Researchers at the University of Roehampton, South West London, are looking for volunteers with coeliac disease to take part in a study examining the effects of so-called gluten friendly bread on gut health and the inflammatory / immune responses.
What is gluten friendly bread?
It’s bread made from flour milled from hydrated wheat grain to which microwave energy has been applied. The energy ensures very high temperatures are reached, at which point a chemical reaction occurs which alters the gluten proteins, reducing their reactive potential, but without compromising the characteristics exploited in the manufacture of baked goods.
One of the researchers told us that the resulting flour “might be considered a very low gluten content flour (20-40ppm gluten)”, which of course cannot be deemed gluten free, but it is believed that the modification of the proteins renders them unrecognisable to the immune system of coeliacs.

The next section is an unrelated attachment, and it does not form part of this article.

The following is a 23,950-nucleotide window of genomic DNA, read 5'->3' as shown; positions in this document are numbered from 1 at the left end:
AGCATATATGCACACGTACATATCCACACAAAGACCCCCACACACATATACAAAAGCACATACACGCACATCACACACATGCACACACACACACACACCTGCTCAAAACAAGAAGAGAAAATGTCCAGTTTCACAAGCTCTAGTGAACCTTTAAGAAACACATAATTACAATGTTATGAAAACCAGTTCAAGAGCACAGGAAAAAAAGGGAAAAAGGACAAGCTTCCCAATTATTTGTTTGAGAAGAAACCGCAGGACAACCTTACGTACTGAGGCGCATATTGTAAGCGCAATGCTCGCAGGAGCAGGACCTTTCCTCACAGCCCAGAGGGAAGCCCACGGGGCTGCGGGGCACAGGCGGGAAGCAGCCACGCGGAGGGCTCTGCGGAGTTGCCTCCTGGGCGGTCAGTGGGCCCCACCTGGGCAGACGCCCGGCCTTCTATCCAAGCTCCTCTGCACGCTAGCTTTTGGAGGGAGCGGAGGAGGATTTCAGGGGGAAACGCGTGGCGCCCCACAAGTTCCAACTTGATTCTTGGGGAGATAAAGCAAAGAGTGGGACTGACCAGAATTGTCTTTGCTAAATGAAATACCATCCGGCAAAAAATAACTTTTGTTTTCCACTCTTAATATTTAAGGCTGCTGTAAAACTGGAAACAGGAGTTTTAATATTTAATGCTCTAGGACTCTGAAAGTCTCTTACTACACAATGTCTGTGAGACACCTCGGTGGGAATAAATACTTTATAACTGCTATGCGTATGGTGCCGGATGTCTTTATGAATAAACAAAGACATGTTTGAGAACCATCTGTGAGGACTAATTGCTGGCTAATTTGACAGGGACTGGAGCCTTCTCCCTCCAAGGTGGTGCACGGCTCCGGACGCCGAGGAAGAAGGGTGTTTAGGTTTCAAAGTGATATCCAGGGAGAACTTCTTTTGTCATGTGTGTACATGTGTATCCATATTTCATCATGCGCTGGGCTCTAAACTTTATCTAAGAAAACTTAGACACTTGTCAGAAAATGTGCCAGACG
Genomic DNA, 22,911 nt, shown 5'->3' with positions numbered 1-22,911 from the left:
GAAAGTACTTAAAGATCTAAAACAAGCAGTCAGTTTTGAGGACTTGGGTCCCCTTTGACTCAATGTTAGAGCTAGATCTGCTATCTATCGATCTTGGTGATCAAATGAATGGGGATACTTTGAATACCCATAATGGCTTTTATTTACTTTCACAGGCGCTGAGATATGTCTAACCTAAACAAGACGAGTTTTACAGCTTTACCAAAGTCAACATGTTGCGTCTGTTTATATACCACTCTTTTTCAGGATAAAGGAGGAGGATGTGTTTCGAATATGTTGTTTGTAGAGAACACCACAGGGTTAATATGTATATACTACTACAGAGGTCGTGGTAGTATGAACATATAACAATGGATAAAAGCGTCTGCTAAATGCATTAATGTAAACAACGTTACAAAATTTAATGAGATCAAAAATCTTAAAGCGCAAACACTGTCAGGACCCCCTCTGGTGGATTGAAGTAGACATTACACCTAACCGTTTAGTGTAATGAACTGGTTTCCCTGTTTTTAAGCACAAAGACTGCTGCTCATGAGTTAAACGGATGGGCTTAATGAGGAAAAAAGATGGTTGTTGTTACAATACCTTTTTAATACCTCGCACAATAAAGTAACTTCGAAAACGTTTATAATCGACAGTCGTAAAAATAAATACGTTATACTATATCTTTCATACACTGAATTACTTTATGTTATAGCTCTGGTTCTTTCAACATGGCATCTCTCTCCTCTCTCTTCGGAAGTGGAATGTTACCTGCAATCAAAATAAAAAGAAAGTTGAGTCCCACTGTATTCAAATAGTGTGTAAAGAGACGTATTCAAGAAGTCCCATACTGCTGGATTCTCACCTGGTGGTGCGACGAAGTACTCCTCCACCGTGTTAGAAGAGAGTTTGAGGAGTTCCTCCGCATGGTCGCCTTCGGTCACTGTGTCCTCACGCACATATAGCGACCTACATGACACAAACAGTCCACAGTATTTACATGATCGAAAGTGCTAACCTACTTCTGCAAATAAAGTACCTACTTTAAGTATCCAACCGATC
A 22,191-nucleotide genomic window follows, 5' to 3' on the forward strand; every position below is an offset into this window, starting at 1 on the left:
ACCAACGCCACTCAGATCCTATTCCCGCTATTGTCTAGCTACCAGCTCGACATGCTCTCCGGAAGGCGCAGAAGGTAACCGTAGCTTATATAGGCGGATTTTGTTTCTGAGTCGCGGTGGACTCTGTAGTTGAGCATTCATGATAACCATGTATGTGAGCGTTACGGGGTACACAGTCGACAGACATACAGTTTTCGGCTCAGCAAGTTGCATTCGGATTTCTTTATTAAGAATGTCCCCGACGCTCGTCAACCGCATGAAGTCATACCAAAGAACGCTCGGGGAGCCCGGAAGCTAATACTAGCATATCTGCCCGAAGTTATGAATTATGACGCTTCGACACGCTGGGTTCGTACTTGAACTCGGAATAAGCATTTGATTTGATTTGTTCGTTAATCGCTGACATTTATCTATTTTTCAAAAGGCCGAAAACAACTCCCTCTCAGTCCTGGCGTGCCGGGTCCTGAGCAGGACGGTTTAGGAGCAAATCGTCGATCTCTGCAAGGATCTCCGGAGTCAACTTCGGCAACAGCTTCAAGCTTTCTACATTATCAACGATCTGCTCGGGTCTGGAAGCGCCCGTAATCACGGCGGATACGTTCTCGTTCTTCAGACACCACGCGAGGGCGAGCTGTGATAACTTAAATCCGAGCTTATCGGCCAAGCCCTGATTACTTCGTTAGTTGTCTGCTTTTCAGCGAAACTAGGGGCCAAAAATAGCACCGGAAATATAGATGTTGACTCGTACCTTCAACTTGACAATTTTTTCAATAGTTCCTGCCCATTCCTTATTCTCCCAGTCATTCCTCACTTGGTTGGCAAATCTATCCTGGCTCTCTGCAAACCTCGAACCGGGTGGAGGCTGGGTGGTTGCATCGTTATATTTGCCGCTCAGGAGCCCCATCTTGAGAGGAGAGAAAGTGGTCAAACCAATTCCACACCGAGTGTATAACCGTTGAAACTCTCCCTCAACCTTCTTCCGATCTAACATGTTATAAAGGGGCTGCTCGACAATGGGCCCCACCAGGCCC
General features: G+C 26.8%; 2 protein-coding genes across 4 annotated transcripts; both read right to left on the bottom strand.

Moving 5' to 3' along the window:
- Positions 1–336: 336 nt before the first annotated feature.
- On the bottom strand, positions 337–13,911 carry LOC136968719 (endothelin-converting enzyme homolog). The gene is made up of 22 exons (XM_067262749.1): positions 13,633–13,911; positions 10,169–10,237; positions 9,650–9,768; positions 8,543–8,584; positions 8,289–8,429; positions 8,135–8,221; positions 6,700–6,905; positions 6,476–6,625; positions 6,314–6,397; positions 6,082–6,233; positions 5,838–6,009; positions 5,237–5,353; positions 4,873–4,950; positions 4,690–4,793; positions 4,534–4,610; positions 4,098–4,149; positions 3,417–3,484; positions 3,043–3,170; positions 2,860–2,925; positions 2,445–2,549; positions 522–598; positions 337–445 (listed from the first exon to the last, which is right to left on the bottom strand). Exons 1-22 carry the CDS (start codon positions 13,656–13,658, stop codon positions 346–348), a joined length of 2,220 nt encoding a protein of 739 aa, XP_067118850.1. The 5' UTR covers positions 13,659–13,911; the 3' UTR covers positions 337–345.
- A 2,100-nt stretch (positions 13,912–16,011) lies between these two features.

You can read more about it here.
Who are the researchers looking for?
Biopsy-confirmed coeliacs aged 30-70, living within an hour of Roehampton (Nr Putney, SW15), who have been on a gluten-free diet for at least a year, and do not have extremely high sensitivity to gluten.
What will be required?
Initially, during assessment visit, completion of health questionnaire, consent form signature.
If accepted, you’ll be randomly allocated to consume either gluten friendly bread (portion containing either 1.5g, 3g or 6g gluten) or the placebo / control bread – to be consumed daily alongside your regular diet.
You will need to keep a five-day food/drink diary before the study begins, and a stool log for the study duration.
Five further appointments, with blood, stool and urine samples required, between November 2016 and March 2017.
How do I find out more?
Email Triana Bergillos-Meca, Postdoctoral Research Assistant, at firstname.lastname@example.org or Dr Adele Costabile, Lecturer in Nutrition, at email@example.com